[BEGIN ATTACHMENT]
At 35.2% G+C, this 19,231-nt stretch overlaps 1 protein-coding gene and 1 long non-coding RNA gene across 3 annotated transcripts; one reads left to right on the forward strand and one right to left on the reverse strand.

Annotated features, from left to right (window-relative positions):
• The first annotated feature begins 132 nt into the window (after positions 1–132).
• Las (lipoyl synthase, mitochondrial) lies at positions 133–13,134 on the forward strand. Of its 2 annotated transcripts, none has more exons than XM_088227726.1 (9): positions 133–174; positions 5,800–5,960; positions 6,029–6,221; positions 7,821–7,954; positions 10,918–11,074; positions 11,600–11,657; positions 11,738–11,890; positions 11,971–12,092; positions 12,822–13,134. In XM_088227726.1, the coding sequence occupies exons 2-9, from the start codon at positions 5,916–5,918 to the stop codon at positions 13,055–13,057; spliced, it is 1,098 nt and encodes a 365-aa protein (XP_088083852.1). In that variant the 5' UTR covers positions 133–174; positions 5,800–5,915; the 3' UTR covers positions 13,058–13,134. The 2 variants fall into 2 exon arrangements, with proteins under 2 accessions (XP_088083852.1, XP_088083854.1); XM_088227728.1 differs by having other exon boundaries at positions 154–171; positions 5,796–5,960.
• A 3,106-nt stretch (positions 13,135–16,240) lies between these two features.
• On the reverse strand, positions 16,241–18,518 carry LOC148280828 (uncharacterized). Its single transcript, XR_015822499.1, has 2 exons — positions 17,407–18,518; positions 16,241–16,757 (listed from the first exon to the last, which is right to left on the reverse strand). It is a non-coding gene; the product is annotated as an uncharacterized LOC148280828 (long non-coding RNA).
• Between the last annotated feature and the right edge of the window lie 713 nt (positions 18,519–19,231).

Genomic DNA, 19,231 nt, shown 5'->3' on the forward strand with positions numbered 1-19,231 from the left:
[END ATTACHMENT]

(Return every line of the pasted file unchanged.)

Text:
At 35.2% G+C, this 19,231-nt stretch overlaps 1 protein-coding gene and 1 long non-coding RNA gene across 3 annotated transcripts; one reads left to right on the forward strand and one right to left on the reverse strand.

Annotated features, from left to right (window-relative positions):
• The first annotated feature begins 132 nt into the window (after positions 1–132).
• Las (lipoyl synthase, mitochondrial) lies at positions 133–13,134 on the forward strand. Of its 2 annotated transcripts, none has more exons than XM_088227726.1 (9): positions 133–174; positions 5,800–5,960; positions 6,029–6,221; positions 7,821–7,954; positions 10,918–11,074; positions 11,600–11,657; positions 11,738–11,890; positions 11,971–12,092; positions 12,822–13,134. In XM_088227726.1, the coding sequence occupies exons 2-9, from the start codon at positions 5,916–5,918 to the stop codon at positions 13,055–13,057; spliced, it is 1,098 nt and encodes a 365-aa protein (XP_088083852.1). In that variant the 5' UTR covers positions 133–174; positions 5,800–5,915; the 3' UTR covers positions 13,058–13,134. The 2 variants fall into 2 exon arrangements, with proteins under 2 accessions (XP_088083852.1, XP_088083854.1); XM_088227728.1 differs by having other exon boundaries at positions 154–171; positions 5,796–5,960.
• A 3,106-nt stretch (positions 13,135–16,240) lies between these two features.
• On the reverse strand, positions 16,241–18,518 carry LOC148280828 (uncharacterized). Its single transcript, XR_015822499.1, has 2 exons — positions 17,407–18,518; positions 16,241–16,757 (listed from the first exon to the last, which is right to left on the reverse strand). It is a non-coding gene; the product is annotated as an uncharacterized LOC148280828 (long non-coding RNA).
• Between the last annotated feature and the right edge of the window lie 713 nt (positions 18,519–19,231).

Genomic DNA, 19,231 nt, shown 5'->3' on the forward strand with positions numbered 1-19,231 from the left: